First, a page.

When records began in 2001, there were 5,600 new cases in New York City, today that number is 2,157.

Figures from the Department of Health and Mental Hygiene that were revealed to the New York Daily News have shown that new HIV cases in New York City have dropped to a record low for the second year running.

In 2016, 2,279 new people in the city were diagnosed with HIV, a then record-low. And for 2017, the number has dropped by 5.4% to number 2,157 new cases.

Speaking to the New York Daily News, Dr. Demetre Daskalakis, the deputy commissioner for disease control, said: “We have fewer people diagnosed with HIV this year, again a historical low. It really is showing an evolution of what’s happening with the epidemic in New York City.”

The figures shown to the paper also showed that the number of new infections has fallen by 36% since 2013. The figures showed that new HIV diagnoses for women fell by 11.6%.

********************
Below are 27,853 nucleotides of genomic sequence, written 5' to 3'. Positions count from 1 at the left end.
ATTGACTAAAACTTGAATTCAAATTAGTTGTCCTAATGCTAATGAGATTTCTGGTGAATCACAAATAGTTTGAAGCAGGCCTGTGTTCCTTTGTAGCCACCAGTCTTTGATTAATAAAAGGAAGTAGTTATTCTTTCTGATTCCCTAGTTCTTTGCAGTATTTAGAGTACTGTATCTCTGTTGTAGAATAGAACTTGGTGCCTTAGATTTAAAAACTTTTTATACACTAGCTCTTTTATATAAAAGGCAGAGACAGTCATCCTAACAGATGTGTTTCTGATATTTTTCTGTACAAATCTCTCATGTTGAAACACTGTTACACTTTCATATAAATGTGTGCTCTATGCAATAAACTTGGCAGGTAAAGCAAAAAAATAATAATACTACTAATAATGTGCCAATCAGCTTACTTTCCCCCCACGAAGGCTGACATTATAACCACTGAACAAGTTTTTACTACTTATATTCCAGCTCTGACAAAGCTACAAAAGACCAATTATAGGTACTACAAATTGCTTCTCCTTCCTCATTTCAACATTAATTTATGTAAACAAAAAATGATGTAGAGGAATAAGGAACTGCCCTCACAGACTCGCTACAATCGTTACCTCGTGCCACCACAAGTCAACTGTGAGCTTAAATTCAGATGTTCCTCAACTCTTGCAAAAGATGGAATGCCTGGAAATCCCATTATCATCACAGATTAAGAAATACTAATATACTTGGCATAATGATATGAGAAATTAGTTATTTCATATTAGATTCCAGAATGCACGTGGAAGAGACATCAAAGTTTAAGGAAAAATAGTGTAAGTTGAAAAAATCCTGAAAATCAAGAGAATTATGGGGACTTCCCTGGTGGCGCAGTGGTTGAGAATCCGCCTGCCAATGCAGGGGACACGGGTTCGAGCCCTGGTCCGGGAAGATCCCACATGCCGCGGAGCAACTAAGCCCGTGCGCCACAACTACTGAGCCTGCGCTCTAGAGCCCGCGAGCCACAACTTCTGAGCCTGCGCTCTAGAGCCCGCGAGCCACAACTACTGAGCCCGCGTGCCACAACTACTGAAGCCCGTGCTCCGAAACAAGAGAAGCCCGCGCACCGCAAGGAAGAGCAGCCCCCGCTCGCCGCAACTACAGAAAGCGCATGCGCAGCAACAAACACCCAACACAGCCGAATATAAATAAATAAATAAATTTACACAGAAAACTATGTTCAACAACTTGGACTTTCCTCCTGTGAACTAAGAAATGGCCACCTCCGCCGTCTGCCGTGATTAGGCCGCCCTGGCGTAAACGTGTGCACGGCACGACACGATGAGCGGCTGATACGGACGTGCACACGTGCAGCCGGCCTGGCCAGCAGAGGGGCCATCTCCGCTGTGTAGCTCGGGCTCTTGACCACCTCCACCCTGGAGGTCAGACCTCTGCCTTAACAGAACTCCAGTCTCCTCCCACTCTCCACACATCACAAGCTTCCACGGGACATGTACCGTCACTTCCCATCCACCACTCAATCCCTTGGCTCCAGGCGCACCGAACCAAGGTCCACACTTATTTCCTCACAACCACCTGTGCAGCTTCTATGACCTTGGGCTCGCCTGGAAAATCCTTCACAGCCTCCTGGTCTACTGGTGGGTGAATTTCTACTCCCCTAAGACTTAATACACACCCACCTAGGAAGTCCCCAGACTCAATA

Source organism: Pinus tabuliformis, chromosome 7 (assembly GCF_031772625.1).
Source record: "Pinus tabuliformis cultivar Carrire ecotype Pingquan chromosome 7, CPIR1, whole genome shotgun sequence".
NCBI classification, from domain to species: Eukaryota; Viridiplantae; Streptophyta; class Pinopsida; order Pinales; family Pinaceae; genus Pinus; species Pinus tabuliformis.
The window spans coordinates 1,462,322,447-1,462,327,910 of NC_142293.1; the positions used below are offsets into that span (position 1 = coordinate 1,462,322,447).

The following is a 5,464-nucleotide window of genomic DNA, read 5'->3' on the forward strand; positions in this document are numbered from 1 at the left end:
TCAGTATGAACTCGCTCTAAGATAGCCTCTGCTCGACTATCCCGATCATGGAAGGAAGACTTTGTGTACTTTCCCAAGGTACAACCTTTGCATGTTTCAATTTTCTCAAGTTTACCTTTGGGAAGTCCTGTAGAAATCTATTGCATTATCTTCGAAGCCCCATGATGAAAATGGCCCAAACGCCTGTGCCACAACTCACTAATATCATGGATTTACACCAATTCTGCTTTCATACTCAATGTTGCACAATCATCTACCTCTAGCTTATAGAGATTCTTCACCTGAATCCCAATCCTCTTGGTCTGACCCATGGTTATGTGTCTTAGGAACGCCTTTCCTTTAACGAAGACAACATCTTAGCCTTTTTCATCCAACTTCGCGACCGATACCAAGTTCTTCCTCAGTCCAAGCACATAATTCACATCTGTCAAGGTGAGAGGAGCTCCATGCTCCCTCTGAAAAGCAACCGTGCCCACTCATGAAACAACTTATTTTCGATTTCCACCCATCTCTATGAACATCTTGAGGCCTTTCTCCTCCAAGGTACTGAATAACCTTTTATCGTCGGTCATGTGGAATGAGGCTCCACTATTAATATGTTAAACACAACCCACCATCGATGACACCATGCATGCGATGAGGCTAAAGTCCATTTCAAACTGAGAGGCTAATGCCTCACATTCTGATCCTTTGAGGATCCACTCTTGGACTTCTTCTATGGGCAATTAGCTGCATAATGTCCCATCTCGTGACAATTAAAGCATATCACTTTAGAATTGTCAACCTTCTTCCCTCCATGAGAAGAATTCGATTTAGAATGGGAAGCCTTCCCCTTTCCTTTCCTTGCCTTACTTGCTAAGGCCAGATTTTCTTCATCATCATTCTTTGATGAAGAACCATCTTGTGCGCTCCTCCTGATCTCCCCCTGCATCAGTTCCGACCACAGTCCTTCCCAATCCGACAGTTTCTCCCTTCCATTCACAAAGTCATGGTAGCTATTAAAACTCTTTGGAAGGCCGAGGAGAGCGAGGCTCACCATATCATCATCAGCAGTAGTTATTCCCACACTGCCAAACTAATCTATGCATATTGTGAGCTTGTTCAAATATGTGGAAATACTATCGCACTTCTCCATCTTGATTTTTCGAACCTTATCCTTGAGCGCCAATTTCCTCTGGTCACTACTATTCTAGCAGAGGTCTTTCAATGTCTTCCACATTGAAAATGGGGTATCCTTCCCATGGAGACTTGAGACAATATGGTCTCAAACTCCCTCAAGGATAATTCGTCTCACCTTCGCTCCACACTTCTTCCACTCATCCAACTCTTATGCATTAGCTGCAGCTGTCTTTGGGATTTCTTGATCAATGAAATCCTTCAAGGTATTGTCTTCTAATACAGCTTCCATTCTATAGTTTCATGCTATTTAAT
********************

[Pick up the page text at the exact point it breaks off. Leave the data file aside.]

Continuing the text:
The only group in the city that saw an increase was the Latino men community, however a Spanish-language HIV awareness campaign has been launched by the city in a bid to tackle this.

Saskalakis said that he believed that it was awareness campaigns that had brought the figures down, saying: “We’re testing the right people, we’re diagnosing them, we’re diagnosing them early, before they get sick, and we’ve also seen a decrease in new transmission.”

People using PrEP were also credited for helping to bring the amount of new diagnoses down.

Yesterday, the vice-president, Mike Pence, made no mention of LGBTQ people during his speech on World AIDS Day. He failed to even use the word ‘gay’ in his speech, despite the community being disproportionately affected by HIV & AIDs, particularly during the 1980s epidemic.

He also praised Trump for his commitment to the fight against HIV & AIDS, despite his administration cutting funds from HIV prevention programs and firing all members of the Presidential Advisory Council on HIV/AIDS last year.